Subject: Re: Lisp Application Server
From: (Rob Warnock)
Date: Fri, 11 Jul 2008 21:04:19 -0500
Newsgroups: comp.lang.lisp
Message-ID: <>
Rainer Joswig <> wrote:
| (Rob Warnock) wrote:
| >     $ cat test_cmucl                 # [Note 1]
| >     #!/usr/local/bin/cmucl -script
| >     (format t "Hello, world!~%")
| >     $ /usr/bin/time ./test_cmucl
| >     Hello, world!
| >         0.01 real         0.00 user         0.00 sys
| >     $ 
| > [1] This uses my "-script" add-on to CMUCL to support "#!" scripts:
| >
| Rob, it would be cool if you could collect all those nifty
| tricks^h^h^h^h^hmagic and publish something about it sometime.

To some extent, I've already started, see <>,
and *am* [albeit way too slowly, sorry!] planning on cleaning up and
more fully populating my nearly-empty website. [Soon, soon!]

The main "trick"[1] for convenient CMUCL "scripting" is the
"site-switch-script" hack.[2] Most everything else is just the sort
of "one-liner" personalizations any programmer carries around from
O/S to O/S and language to language over the years, and little things
like a "peek-poke" library that just gives to low-level access to
machine-code "load" & "store" and O/S "mmap()". *That* one I've
moved from C to Tcl to Scheme and, most recently, to CL (CMUCL),
always in support of user-mode hardware development/debugging.
[I can publish the CMUCL variant, if anyone cares.]

The only other generally-useful trick for CL scripting that I can
think of at the moment is to make your "main" function use keywords,
and then call it in the script this way [or, mutatis mutandis, however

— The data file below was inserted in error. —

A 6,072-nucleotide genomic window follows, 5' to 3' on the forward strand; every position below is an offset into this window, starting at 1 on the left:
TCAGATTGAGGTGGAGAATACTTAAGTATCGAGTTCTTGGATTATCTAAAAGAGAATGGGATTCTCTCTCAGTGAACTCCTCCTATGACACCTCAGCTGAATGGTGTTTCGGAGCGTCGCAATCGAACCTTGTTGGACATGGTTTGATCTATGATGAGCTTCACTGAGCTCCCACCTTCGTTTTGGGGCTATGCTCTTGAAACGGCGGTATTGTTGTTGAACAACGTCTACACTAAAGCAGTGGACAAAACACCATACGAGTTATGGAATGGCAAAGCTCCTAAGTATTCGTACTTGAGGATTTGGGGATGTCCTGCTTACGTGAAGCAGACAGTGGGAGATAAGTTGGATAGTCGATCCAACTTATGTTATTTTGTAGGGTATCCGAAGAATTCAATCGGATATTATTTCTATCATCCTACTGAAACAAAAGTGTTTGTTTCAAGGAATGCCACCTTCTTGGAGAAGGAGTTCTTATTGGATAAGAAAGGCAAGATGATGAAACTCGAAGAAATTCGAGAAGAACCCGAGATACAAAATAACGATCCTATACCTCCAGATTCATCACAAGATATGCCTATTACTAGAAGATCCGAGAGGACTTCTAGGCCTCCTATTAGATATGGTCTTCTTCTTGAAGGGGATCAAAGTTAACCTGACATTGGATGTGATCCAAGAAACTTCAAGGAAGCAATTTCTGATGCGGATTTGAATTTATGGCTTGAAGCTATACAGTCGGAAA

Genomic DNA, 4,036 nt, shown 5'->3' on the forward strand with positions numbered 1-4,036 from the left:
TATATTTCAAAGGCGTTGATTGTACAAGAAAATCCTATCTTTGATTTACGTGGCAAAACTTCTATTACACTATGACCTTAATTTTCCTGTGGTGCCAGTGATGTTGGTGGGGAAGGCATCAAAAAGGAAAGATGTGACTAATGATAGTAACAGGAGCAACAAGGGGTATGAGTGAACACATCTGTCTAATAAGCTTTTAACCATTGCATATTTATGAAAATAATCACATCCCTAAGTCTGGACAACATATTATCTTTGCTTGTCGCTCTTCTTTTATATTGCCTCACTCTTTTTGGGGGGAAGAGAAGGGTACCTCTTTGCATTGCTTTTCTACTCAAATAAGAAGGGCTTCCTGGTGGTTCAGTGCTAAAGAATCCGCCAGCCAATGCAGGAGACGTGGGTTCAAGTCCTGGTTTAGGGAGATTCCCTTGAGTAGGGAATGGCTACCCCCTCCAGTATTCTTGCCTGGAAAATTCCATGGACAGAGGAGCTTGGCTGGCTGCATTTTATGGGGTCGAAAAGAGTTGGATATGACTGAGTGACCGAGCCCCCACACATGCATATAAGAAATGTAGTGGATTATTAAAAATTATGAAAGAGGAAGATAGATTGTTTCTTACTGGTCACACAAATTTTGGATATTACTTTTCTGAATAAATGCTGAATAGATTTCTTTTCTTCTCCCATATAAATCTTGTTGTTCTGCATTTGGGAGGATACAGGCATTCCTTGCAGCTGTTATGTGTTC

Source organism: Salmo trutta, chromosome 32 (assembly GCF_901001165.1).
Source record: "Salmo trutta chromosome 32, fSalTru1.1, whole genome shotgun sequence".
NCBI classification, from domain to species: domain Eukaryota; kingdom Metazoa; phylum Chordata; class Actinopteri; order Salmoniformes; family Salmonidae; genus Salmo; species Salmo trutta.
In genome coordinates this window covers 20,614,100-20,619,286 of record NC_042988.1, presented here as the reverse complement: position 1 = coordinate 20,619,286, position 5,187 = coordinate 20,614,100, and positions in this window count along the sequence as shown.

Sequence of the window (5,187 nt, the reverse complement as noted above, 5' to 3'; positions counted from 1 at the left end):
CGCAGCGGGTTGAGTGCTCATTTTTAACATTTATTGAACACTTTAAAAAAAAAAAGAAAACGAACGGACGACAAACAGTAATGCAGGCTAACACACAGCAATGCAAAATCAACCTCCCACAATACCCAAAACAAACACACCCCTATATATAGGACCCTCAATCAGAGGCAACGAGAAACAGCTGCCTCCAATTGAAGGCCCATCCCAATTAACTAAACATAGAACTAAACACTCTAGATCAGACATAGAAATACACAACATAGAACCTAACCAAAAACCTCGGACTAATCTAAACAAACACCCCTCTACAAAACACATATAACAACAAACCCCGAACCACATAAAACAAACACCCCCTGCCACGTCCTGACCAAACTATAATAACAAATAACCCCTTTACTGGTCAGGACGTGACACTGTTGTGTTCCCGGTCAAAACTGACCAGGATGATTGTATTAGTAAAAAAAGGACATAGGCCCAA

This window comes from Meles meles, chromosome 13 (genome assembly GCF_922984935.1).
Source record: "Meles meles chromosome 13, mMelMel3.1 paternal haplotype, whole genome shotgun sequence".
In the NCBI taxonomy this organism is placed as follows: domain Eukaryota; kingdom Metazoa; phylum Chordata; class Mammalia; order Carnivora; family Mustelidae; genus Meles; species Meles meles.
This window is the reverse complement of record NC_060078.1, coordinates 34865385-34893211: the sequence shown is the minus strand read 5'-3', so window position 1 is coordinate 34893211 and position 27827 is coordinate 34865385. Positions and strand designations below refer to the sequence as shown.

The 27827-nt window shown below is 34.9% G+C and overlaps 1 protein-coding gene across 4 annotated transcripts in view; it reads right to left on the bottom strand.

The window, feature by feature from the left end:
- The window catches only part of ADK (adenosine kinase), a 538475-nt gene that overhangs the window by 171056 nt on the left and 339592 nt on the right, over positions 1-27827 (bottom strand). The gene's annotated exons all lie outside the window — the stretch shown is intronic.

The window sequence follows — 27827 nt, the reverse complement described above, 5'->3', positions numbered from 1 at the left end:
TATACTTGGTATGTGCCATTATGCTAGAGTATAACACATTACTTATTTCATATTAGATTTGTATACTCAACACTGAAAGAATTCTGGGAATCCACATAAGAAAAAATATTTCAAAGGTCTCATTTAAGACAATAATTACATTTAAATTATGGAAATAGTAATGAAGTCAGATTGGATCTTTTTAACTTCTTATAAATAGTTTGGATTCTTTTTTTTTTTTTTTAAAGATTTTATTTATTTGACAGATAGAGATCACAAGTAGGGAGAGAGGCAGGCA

your CL scripting command-line args]:

      #!/usr/local/bin/cmucl -script
      ...[DEFUN/REQUIRE/LOAD/ASDF whatever you need]...
      (defun main (&key ...whatever [incl. defaults]...)
      (unless *script-exit-hooks*             ; Debugging?
	(apply 'main (mapcar #'read-from-string *script-args*)))

This gives you a dirt-simple "getopt()"-euivalent for free!
E.g., I used this in a script which calculates R-C time constants:

    $ time-constant :r 10e3 :c 4.7e-6 :v0 0 :vcc 5 :v 3
    0.043065663 s to reach 3 V
    $ time-constant :r 10e3 :c 4.7e-6 :v0 0 :vcc 5 :time 40e-3
    2.8651977 V after 0.04 s
    $ time-constant :rc .047 :v0 0 :vcc 5 :time 40e-3
    2.8651977 V after 0.04 s
    $ time-constant :v0 0 :vcc 5 :time 40e-3
    0.19605255 V after 0.04 s

Note that :RC defaults to (* R C), and :R & :C are defaulted to 1
[so :RC defaults to 1 if neither :R nor :C are specified], but the
others aren't. Whether you're asking for "time until voltage" or
"voltage after time" is determined by which of :V or :TIME are given.

The rest of those 47 or so CMUCL scripts were just more of the same
little personal tools, the sort that everybody writes [don't they?!?]
in *some* scripting language. I just happen to prefer CL these days
for that, when it's reasonable. Note: I'm not fanatic; I use other
scripting languages, and don't re-code things just to change language.
Here's a rough breakdown of things in my current "~/bin/" directory
["file ~/bin/* | grep executable | sort | uniq -c | sort -rn" then edit]:

 130 Bourne shell script text executable
  45 /usr/local/bin/cmucl -script script text executable
  22 /usr/local/bin/mzscheme -r script text executable
  12 ELF 32-bit LSB executable, Intel 80386, version 1 (FreeBSD)
   7 perl script text executable
   5 /usr/local/bin/clisp script text executable
   3 /usr/local/bin/elk -l script text executable
   3 FreeBSD/i386 compact demand paged dynamically linked executable (*OLD!*)
   2 new awk script text executable
   2 C shell script text executable
   1 tcl -f script text executable
   1 zsh script text executable
   1 ELF 64-bit LSB executable, AMD x86-64, version 1 (FreeBSD)

Most of those 130 Bourne shell scripts are old, really, *really* old!! ;-}
Many date back to the mid-1980s and early 1990s. And the MzScheme
scripts are all from the '90s [since I switched to CL circa 2000].